Please use this identifier to cite or link to this item: https://hdl.handle.net/10356/83855
Title: In utero testosterone exposure influences physiological responses to dyadic interactions in neurotypical adults
Authors: Truzzi, Anna
Senese, Vincenzo Paolo
Setoh, Peipei
Ripoli, Cristian
Esposito, Gianluca
Keywords: interpersonal relations
physiology
Issue Date: 2016
Source: Truzzi, A., Senese, V. P., Setoh, P., Ripoli, C., & Esposito, G. (2016). In utero testosterone exposure influences physiological responses to dyadic interactions in neurotypical adults. Acta Neuropsychiatrica, 28, 304-309.
Series/Report no.: Acta Neuropsychiatrica
Abstract: Objective: We investigated how different levels of prenatal exposure to testosterone influence physiological reactions to dyadic interactions, hypothesising that higher levels of prenatal testosterone are linked to greater physiological responses. Method: Autonomic nervous system responses to dyadic interactions focussed on social or physical norms were measured. Physiological assessment of excitability (heart rate, facial temperature) and a behavioural assessment (Likert items judgements) were run on 25 neurotypical participants who had distinct testosterone exposure levels in utero. In utero exposure to testosterone was assessed measuring 2D : 4D (ratio between the lengths of the index and the ring fingers). Results: Higher testosterone exposure participants showed greater physiological arousal: a greater heart rate decrease, independent from scenario type (p <0.05), and opposite facial temperature changes in response to social (increase) (vs.) physical scenarios (decrease) were found (Left-cheek: p<0.05; Right-cheek: p< 0.05). Conclusion: These findings suggest a long-term influence of prenatal environment on adults’ physiological responses during social situations.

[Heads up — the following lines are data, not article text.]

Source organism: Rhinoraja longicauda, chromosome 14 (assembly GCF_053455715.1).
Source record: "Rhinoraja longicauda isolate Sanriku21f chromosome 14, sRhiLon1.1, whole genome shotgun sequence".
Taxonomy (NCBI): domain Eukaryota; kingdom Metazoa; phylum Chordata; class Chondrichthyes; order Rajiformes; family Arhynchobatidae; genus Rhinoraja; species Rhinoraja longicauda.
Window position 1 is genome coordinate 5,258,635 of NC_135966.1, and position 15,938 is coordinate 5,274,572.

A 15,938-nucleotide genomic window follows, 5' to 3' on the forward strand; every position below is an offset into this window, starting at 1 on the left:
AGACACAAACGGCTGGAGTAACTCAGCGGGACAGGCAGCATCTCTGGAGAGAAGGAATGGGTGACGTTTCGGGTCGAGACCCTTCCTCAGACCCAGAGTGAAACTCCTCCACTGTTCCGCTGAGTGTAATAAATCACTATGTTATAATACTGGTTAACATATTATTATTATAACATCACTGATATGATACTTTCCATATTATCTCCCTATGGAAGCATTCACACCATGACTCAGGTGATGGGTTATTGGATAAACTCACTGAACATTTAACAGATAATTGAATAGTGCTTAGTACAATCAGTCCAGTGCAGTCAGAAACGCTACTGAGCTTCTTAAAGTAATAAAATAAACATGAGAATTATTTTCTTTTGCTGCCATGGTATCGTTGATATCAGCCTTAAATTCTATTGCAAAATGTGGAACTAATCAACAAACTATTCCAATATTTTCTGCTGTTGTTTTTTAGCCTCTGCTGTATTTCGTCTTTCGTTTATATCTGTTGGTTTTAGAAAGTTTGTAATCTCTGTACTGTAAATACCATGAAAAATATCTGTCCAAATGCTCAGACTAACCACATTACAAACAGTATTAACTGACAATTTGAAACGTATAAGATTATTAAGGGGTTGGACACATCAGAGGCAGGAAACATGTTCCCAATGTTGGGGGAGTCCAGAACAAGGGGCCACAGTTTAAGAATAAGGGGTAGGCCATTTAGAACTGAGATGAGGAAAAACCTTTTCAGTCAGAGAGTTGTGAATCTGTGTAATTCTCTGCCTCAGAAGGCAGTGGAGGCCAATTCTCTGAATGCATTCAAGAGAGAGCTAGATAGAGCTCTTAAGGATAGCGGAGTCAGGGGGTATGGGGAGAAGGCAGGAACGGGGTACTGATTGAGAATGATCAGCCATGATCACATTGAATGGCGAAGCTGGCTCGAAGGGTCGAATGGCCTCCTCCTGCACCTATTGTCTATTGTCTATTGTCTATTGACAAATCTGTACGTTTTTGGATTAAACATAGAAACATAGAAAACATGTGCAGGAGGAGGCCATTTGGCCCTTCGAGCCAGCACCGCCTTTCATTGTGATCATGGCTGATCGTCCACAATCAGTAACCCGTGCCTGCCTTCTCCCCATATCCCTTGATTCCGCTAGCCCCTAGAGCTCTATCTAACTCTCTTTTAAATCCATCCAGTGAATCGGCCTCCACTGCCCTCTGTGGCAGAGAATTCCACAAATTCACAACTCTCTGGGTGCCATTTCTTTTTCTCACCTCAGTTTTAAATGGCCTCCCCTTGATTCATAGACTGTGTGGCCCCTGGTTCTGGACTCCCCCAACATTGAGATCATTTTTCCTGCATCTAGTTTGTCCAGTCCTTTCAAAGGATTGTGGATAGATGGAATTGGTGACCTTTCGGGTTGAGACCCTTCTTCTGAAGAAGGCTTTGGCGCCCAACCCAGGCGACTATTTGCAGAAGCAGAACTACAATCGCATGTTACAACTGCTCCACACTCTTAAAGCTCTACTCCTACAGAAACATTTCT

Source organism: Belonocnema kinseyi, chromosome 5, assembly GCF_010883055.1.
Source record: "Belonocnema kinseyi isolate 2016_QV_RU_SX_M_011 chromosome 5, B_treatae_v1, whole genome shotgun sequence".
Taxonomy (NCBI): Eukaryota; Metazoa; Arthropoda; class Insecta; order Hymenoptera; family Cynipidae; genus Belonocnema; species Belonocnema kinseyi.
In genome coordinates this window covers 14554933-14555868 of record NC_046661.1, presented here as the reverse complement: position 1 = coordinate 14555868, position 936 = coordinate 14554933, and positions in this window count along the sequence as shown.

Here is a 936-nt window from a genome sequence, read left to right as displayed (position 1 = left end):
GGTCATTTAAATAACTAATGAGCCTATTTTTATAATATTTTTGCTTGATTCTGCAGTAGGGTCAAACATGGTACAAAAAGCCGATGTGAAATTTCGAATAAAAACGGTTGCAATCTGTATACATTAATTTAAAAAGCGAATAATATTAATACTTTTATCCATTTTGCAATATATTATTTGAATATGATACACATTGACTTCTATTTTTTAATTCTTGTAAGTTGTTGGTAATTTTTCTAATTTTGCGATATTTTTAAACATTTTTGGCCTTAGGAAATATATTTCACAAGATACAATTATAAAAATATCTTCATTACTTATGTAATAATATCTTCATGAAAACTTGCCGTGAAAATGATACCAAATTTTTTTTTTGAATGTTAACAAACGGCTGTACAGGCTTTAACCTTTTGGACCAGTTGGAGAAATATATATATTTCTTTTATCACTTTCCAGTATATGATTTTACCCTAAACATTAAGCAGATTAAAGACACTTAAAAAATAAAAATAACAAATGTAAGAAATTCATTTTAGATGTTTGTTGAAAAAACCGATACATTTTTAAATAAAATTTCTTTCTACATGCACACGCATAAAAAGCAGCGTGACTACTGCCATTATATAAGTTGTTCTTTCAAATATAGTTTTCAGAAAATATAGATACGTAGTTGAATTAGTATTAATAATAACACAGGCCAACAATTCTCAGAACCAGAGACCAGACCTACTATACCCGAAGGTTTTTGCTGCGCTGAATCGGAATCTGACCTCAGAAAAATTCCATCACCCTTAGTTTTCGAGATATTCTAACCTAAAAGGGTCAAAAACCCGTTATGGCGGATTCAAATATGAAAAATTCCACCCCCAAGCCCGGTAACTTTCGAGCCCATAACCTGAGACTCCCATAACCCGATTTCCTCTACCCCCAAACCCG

URI: https://hdl.handle.net/10356/83855
http://hdl.handle.net/10220/41494
ISSN: 0924-2708
DOI: 10.1017/neu.2016.15
Rights: © 2016 Scandinavian College of Neuropsychopharmacology. This is the author created version of a work that has been peer reviewed and accepted for publication in Acta Neuropsychiatrica, published by Cambridge University Press on behalf of Scandinavian College of Neuropsychopharmacology. It incorporates referee’s comments but changes resulting from the publishing process, such as copyediting, structural formatting, may not be reflected in this document.  The published version is available at: [http://dx.doi.org/10.1017/neu.2016.15].
Fulltext Permission: open
Fulltext Availability: With Fulltext
Appears in Collections:HSS Journal Articles

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